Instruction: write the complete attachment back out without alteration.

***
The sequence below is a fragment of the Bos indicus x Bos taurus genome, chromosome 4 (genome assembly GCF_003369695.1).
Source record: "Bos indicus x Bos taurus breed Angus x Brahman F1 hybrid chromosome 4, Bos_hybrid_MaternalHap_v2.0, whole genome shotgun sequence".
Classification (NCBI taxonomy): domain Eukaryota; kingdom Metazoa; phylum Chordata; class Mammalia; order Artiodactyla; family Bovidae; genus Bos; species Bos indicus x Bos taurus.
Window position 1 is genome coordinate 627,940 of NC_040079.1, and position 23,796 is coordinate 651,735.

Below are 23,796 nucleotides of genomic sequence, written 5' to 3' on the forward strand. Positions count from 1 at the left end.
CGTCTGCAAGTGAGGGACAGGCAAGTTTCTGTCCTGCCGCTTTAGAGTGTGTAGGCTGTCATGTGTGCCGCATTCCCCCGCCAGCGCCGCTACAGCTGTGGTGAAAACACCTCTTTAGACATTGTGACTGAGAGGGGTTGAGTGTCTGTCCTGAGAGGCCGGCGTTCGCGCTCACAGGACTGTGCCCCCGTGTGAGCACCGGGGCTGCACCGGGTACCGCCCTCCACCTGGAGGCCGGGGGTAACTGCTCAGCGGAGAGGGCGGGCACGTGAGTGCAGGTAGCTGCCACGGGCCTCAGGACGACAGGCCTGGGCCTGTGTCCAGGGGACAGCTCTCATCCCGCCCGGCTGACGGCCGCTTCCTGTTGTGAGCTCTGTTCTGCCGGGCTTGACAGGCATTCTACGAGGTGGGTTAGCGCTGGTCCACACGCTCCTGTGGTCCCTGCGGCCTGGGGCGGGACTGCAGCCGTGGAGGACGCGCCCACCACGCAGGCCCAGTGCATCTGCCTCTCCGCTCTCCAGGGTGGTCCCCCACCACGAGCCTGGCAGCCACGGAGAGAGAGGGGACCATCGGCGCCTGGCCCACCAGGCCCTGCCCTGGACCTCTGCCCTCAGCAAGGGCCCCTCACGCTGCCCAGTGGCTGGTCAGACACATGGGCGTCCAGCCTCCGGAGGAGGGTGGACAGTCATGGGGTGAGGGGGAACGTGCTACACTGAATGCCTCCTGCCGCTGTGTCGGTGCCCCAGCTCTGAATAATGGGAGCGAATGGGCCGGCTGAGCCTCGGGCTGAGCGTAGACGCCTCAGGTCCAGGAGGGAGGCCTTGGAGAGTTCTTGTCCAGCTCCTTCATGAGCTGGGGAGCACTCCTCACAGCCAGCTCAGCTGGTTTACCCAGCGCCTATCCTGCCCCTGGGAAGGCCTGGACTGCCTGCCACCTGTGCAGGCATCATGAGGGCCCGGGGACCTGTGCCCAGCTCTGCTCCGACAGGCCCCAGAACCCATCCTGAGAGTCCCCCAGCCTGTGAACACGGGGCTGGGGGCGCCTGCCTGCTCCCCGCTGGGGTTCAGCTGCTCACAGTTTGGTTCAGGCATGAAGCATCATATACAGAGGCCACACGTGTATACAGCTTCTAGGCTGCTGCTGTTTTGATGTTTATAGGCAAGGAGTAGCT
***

The sequence below is a fragment of the Bos indicus x Bos taurus genome, chromosome 4 (genome assembly GCF_003369695.1).
Source record: "Bos indicus x Bos taurus breed Angus x Brahman F1 hybrid chromosome 4, Bos_hybrid_MaternalHap_v2.0, whole genome shotgun sequence".
Classification (NCBI taxonomy): domain Eukaryota; kingdom Metazoa; phylum Chordata; class Mammalia; order Artiodactyla; family Bovidae; genus Bos; species Bos indicus x Bos taurus.
Window position 1 is genome coordinate 627,940 of NC_040079.1, and position 23,796 is coordinate 651,735.

Below are 23,796 nucleotides of genomic sequence, written 5' to 3' on the forward strand. Positions count from 1 at the left end.
CGTCTGCAAGTGAGGGACAGGCAAGTTTCTGTCCTGCCGCTTTAGAGTGTGTAGGCTGTCATGTGTGCCGCATTCCCCCGCCAGCGCCGCTACAGCTGTGGTGAAAACACCTCTTTAGACATTGTGACTGAGAGGGGTTGAGTGTCTGTCCTGAGAGGCCGGCGTTCGCGCTCACAGGACTGTGCCCCCGTGTGAGCACCGGGGCTGCACCGGGTACCGCCCTCCACCTGGAGGCCGGGGGTAACTGCTCAGCGGAGAGGGCGGGCACGTGAGTGCAGGTAGCTGCCACGGGCCTCAGGACGACAGGCCTGGGCCTGTGTCCAGGGGACAGCTCTCATCCCGCCCGGCTGACGGCCGCTTCCTGTTGTGAGCTCTGTTCTGCCGGGCTTGACAGGCATTCTACGAGGTGGGTTAGCGCTGGTCCACACGCTCCTGTGGTCCCTGCGGCCTGGGGCGGGACTGCAGCCGTGGAGGACGCGCCCACCACGCAGGCCCAGTGCATCTGCCTCTCCGCTCTCCAGGGTGGTCCCCCACCACGAGCCTGGCAGCCACGGAGAGAGAGGGGACCATCGGCGCCTGGCCCACCAGGCCCTGCCCTGGACCTCTGCCCTCAGCAAGGGCCCCTCACGCTGCCCAGTGGCTGGTCAGACACATGGGCGTCCAGCCTCCGGAGGAGGGTGGACAGTCATGGGGTGAGGGGGAACGTGCTACACTGAATGCCTCCTGCCGCTGTGTCGGTGCCCCAGCTCTGAATAATGGGAGCGAATGGGCCGGCTGAGCCTCGGGCTGAGCGTAGACGCCTCAGGTCCAGGAGGGAGGCCTTGGAGAGTTCTTGTCCAGCTCCTTCATGAGCTGGGGAGCACTCCTCACAGCCAGCTCAGCTGGTTTACCCAGCGCCTATCCTGCCCCTGGGAAGGCCTGGACTGCCTGCCACCTGTGCAGGCATCATGAGGGCCCGGGGACCTGTGCCCAGCTCTGCTCCGACAGGCCCCAGAACCCATCCTGAGAGTCCCCCAGCCTGTGAACACGGGGCTGGGGGCGCCTGCCTGCTCCCCGCTGGGGTTCAGCTGCTCACAGTTTGGTTCAGGCATGAAGCATCATATACAGAGGCCACACGTGTATACAGCTTCTAGGCTGCTGCTGTTTTGATGTTTATAGGCAAGGAGTAGCT